When I heard Harbinger #0 was going to be about the history of antagonist Toyo Harada, my first thought was, "What's the point?" Don't get me wrong, he's a fascinating character, and the opportunity to learn the details of his history is certainly enticing, but I wasn't sure what would be accomplished in terms of the series as a whole. We already knew so much about his motivations, his abilities, his tactics, etc. that I couldn't imagine what new insights would be offered by turning back the pages of time and seeing him as a younger, less accomplished version of himself. Turns out, this issue isn't so much trying to teach me anything new about Harada as it is showing me that in spite of how much I'd already seen, I'd been underestimating the range of his influence and evil all along.
This is a story about how villains are made into villains, about the cycle of wickedness that makes good people turn bad. As a young boy, Harada sees firsthand the aftermath of the atomic bomb dropped on Hiroshima, an event he only survives because his powers manifest to save him. Watching the world burn around him and constantly being threatened by other survivors, the kid becomes hardened, and ultimately confronts the soldier whose men were sent to bully him. That soldier delivers a speech on how war and evil are inescapable, how oil is thicker than blood and runs the world, and it unlocks a rage in young Harada that I'm not sure has ever fully died down. That conversation is presented as the last straw, the final brick laid in the wall of Harada's villainous persona. Far too impressionable and damaged to recover from such a dismal message, he instead succumbs to it, and it is the first step on his path to becoming one of the richest and most powerful businessmen in the world.
His origin tale is more than enough to carry this issue on its own, but the real impact of Harbinger #0 is not in the past but the present. Harada tells his story to a young man named Darpan, a powerful psiot who has been with the Harbinger Foundation since infancy. Darpan is in the midst of a mission to capture the President of Syria, and wants the reassuring voice of his leader and father figure to stay with him in case he gets scared. So Harada agrees, and the two of them casually discuss his past while Darpan's powers cause the Syrian president and all of his guards to relive with full emotional force the worst moments of their lives. Held up against Harada's childhood, filled with loneliness and fear, Darpan's makes for a stark contrast. But if Harada became the unthinkable force of evil he is today without any guidance at all, trying to imagine what he has warped Darpan into is a truly unsettling and disturbing proposition. More than anything, that is what writer Joshua Dysart accomplishes in this zero issue. I may have already understood Harada, but I had no sense of what kinds of weapons he'd been building in the minds of his followers.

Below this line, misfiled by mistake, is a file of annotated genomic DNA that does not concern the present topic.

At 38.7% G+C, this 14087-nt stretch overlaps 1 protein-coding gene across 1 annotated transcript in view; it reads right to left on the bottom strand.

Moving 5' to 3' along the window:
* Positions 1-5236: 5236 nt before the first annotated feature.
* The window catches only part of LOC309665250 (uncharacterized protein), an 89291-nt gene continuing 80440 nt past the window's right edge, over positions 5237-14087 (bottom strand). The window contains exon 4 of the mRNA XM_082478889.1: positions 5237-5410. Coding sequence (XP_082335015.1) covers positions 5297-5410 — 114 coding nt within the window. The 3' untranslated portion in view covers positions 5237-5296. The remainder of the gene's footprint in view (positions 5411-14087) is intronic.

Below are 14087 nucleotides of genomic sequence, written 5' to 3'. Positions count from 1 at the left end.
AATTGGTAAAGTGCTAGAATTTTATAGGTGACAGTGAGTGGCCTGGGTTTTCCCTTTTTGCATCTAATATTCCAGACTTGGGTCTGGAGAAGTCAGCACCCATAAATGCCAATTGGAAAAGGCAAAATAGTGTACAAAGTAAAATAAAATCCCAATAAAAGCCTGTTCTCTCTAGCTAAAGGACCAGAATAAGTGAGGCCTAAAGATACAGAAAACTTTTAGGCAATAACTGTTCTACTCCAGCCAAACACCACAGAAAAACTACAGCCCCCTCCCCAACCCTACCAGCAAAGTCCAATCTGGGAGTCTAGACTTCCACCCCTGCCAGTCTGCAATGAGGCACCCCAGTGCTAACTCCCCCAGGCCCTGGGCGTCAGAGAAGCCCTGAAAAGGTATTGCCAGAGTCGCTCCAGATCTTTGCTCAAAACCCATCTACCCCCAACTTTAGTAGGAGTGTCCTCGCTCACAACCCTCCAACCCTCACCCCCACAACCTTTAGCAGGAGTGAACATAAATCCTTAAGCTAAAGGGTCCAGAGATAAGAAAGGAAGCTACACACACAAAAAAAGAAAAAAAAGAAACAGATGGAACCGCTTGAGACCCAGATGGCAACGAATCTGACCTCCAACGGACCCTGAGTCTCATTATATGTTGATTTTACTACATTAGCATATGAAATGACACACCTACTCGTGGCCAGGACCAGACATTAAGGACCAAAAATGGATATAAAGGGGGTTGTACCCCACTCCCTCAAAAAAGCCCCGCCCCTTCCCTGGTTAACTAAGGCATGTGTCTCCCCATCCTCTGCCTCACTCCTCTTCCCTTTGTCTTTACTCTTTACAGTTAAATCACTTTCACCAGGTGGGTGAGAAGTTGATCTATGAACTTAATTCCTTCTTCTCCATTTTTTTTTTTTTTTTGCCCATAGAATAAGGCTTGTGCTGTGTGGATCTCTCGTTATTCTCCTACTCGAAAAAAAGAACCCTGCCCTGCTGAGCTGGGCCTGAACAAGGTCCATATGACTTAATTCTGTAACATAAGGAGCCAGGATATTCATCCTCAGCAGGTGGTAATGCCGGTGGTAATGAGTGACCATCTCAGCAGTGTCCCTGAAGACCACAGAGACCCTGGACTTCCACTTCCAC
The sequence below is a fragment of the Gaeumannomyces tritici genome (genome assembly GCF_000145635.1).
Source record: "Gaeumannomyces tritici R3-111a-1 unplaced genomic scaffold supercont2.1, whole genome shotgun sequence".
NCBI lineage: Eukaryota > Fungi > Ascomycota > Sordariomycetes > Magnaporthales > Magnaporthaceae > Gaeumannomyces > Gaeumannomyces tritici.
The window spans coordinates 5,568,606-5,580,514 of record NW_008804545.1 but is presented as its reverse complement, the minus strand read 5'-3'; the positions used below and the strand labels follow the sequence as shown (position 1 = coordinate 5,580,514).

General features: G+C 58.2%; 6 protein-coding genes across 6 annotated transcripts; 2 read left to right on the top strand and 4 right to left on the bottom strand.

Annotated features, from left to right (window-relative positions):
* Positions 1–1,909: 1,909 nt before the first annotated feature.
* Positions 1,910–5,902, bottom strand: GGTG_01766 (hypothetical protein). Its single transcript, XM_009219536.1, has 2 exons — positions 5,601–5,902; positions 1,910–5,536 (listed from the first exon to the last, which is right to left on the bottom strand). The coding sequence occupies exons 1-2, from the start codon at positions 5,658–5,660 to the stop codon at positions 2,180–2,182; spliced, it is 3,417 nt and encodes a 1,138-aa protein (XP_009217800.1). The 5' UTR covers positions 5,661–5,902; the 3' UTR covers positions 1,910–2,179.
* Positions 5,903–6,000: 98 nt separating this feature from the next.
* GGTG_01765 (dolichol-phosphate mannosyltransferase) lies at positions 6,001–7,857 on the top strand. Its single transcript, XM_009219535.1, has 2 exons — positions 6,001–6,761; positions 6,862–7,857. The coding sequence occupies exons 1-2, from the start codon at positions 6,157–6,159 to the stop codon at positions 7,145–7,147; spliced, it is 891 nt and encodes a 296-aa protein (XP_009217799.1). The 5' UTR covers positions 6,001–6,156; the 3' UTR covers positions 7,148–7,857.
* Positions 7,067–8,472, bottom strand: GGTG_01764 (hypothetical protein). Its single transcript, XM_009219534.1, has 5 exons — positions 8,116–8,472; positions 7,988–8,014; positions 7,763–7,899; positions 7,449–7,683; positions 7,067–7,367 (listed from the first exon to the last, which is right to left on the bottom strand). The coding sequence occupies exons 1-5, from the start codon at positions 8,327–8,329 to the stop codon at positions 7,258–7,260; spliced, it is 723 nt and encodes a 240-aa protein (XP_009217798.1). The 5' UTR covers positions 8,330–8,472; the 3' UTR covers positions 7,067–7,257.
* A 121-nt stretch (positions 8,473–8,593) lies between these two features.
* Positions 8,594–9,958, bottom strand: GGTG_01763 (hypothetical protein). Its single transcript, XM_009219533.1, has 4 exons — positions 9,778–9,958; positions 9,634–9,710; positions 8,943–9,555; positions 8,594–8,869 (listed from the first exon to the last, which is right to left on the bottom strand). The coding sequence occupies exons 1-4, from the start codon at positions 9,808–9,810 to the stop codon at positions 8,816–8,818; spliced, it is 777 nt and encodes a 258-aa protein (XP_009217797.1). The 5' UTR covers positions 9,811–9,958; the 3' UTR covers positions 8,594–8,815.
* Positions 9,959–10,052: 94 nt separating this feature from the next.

Not sure who handled what, exactly, but artists Mico Suayan and Pere Pérezdo both do an excellent job of visually contrasting the two time periods in the same ways the story does. Post-atomic Hiroshima is a dimly-lit place full of tired, grim faces and buildings reduced to rubble or ash. Meanwhile, in present-day Syria, the sun shines brightly as Darpan calmly causes waves of pain and chaos with a smile on his face. What this displays most is the difference in Harada's life. Where once he was a lost, broken, depressed child, he is now a rich and confident man on top of the world. It can be seen most clearly if you look at where he is at the conclusion of each of the parallel narratives. His origin story ends with boy Harada flying into the air screaming, his mental powers causing massive destruction and chaos beneath him. But the issue as a whole resolves with grown-up Harada floating in a meditative pose in a silent, empty room lit with calming candles. In both cases, he's lifted into the air by his abilities, but where one shows the untamed anger of a child, the other displays the intense level of control and satisfaction experienced by the man he is today.
Toyo Harada has been, from the very first issue, a man clearly not to be trifled with. But in taking an issue to examine the reach of his power, the size of his plans, and the resources at his disposal, Dysart boldly underlines just how terrifying a bad guy this title really has. We've spent so long with the flawed, teenaged heroes of the book, it was an intelligent decision to present us with a picture of a villain without any of those shortcomings. He may have been a slave to his emotions long ago, but now he is the picture of serenity, always so many steps ahead of the game that he knows he has nothing to worry about. And we got to see much more of Darpan than ever before, a sweet and innocent young man who doesn't even seem to realize that he's been weaponized by his handlers. All told, a bleak but impressive portrait of one side of this ever-expanding conflict.